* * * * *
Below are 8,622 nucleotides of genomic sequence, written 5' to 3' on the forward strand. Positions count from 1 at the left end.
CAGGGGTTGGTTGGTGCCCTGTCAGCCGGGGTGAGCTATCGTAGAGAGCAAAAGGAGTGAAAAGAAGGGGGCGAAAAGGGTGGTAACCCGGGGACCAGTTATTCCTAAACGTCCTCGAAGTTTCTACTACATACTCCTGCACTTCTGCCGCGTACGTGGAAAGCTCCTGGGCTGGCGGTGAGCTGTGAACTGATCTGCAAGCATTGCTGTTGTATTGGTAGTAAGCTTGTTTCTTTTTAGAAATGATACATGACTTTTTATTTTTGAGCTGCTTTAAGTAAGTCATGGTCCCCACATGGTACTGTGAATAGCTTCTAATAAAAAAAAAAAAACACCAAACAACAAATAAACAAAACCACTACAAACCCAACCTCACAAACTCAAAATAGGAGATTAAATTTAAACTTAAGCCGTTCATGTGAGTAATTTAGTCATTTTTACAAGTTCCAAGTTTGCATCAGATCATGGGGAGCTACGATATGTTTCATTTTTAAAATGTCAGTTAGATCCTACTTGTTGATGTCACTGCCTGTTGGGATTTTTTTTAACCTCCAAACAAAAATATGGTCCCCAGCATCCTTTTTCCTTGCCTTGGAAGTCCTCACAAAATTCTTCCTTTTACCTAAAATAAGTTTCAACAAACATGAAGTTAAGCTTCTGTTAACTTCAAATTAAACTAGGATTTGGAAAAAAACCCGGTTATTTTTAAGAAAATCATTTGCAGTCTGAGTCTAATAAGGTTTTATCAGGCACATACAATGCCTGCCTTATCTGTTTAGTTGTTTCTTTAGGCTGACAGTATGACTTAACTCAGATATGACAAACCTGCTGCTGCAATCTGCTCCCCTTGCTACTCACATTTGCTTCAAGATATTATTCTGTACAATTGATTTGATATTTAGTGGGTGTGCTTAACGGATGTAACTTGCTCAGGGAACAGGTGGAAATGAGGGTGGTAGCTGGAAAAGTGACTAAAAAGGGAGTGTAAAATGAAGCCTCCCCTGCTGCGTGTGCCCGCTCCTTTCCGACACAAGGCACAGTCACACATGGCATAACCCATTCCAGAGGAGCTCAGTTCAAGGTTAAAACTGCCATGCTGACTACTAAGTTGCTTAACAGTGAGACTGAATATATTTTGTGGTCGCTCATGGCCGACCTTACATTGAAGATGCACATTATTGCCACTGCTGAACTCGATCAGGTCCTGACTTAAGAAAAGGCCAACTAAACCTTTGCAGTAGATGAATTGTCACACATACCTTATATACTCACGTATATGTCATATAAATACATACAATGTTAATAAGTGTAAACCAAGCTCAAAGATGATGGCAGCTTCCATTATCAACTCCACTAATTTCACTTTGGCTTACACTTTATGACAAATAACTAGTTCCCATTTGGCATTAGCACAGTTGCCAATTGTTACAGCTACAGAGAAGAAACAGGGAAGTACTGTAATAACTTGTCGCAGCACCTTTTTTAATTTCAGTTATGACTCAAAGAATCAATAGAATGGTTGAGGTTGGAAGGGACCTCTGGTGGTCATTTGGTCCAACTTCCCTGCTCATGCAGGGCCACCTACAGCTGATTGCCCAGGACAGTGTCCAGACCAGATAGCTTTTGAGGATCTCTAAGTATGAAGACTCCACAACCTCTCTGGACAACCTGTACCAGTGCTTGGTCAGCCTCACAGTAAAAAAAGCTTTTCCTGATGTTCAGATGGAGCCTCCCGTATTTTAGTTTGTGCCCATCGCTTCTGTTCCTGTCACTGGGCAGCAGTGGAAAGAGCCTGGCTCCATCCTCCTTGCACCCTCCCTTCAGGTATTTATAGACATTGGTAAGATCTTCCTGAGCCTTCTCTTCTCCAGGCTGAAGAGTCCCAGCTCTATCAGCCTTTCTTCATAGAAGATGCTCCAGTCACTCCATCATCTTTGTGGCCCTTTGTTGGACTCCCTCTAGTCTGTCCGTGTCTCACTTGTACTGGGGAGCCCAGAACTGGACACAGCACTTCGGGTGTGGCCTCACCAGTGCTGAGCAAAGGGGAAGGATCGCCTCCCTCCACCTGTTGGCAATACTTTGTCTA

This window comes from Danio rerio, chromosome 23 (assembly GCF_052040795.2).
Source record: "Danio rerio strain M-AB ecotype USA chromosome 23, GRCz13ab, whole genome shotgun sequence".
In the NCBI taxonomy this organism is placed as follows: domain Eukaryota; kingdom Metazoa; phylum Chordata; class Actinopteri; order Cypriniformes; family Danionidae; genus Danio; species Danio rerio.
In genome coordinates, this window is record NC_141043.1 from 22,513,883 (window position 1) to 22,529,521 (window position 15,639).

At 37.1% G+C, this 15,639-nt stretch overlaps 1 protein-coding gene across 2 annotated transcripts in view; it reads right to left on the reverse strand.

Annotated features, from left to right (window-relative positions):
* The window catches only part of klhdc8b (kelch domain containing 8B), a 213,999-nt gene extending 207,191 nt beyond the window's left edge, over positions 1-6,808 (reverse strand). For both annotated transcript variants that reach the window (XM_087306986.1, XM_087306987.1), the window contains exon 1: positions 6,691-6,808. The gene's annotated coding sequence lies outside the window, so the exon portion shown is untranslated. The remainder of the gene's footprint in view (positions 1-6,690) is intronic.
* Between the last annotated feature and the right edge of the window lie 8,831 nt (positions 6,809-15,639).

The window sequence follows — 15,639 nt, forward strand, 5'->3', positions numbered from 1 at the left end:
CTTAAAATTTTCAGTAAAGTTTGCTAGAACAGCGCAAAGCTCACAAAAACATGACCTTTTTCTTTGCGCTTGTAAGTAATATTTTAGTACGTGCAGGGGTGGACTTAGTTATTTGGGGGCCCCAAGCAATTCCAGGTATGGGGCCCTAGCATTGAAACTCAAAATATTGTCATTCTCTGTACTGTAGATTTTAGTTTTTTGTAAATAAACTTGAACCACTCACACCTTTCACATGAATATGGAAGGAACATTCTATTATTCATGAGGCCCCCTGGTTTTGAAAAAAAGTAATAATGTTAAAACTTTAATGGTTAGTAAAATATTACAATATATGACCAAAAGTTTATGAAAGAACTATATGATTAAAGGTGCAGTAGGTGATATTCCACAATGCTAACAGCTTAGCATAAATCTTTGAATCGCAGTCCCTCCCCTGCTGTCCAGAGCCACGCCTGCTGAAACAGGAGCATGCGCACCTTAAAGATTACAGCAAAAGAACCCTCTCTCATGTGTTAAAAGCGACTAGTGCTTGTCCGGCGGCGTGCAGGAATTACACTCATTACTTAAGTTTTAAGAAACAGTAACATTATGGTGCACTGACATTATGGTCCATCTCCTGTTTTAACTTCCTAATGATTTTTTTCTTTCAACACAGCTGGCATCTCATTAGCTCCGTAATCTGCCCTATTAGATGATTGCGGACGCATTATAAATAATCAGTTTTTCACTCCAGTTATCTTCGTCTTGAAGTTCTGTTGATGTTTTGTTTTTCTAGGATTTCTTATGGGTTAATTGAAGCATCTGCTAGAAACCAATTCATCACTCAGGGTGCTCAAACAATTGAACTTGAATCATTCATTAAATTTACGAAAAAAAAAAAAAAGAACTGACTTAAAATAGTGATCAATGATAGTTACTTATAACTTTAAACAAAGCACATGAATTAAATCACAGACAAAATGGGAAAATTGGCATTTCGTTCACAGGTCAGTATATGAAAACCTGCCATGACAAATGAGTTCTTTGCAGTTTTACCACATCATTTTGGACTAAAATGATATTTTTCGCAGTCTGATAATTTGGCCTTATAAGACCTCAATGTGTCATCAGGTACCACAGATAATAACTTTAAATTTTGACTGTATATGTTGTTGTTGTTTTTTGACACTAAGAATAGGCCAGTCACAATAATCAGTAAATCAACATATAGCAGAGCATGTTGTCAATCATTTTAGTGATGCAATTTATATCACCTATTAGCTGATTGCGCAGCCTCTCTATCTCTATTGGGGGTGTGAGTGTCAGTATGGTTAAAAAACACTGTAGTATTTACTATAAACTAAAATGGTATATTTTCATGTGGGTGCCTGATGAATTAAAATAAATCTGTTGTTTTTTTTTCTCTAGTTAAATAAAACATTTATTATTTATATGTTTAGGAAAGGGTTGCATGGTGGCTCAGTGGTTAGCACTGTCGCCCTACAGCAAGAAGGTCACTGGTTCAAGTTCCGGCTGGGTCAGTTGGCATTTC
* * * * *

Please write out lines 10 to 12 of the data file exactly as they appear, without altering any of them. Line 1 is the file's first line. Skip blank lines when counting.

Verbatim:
* Between the last annotated feature and the right edge of the window lie 8,831 nt (positions 6,809-15,639).

The window sequence follows — 15,639 nt, forward strand, 5'->3', positions numbered from 1 at the left end:
CTTAAAATTTTCAGTAAAGTTTGCTAGAACAGCGCAAAGCTCACAAAAACATGACCTTTTTCTTTGCGCTTGTAAGTAATATTTTAGTACGTGCAGGGGTGGACTTAGTTATTTGGGGGCCCCAAGCAATTCCAGGTATGGGGCCCTAGCATTGAAACTCAAAATATTGTCATTCTCTGTACTGTAGATTTTAGTTTTTTGTAAATAAACTTGAACCACTCACACCTTTCACATGAATATGGAAGGAACATTCTATTATTCATGAGGCCCCCTGGTTTTGAAAAAAAGTAATAATGTTAAAACTTTAATGGTTAGTAAAATATTACAATATATGACCAAAAGTTTATGAAAGAACTATATGATTAAAGGTGCAGTAGGTGATATTCCACAATGCTAACAGCTTAGCATAAATCTTTGAATCGCAGTCCCTCCCCTGCTGTCCAGAGCCACGCCTGCTGAAACAGGAGCATGCGCACCTTAAAGATTACAGCAAAAGAACCCTCTCTCATGTGTTAAAAGCGACTAGTGCTTGTCCGGCGGCGTGCAGGAATTACACTCATTACTTAAGTTTTAAGAAACAGTAACATTATGGTGCACTGACATTATGGTCCATCTCCTGTTTTAACTTCCTAATGATTTTTTTCTTTCAACACAGCTGGCATCTCATTAGCTCCGTAATCTGCCCTATTAGATGATTGCGGACGCATTATAAATAATCAGTTTTTCACTCCAGTTATCTTCGTCTTGAAGTTCTGTTGATGTTTTGTTTTTCTAGGATTTCTTATGGGTTAATTGAAGCATCTGCTAGAAACCAATTCATCACTCAGGGTGCTCAAACAATTGAACTTGAATCATTCATTAAATTTACGAAAAAAAAAAAAAAGAACTGACTTAAAATAGTGATCAATGATAGTTACTTATAACTTTAAACAAAGCACATGAATTAAATCACAGACAAAATGGGAAAATTGGCATTTCGTTCACAGGTCAGTATATGAAAACCTGCCATGACAAATGAGTTCTTTGCAGTTTTACCACATCATTTTGGACTAAAATGATATTTTTCGCAGTCTGATAATTTGGCCTTATAAGACCTCAATGTGTCATCAGGTACCACAGATAATAACTTTAAATTTTGACTGTATATGTTGTTGTTGTTTTTTGACACTAAGAATAGGCCAGTCACAATAATCAGTAAATCAACATATAGCAGAGCATGTTGTCAATCATTTTAGTGATGCAATTTATATCACCTATTAGCTGATTGCGCAGCCTCTCTATCTCTATTGGGGGTGTGAGTGTCAGTATGGTTAAAAAACACTGTAGTATTTACTATAAACTAAAATGGTATATTTTCATGTGGGTGCCTGATGAATTAAAATAAATCTGTTGTTTTTTTTTCTCTAGTTAAATAAAACATTTATTATTTATATGTTTAGGAAAGGGTTGCATGGTGGCTCAGTGGTTAGCACTGTCGCCCTACAGCAAGAAGGTCACTGGTTCAAGTTCCGGCTGGGTCAGTTGGCATTTC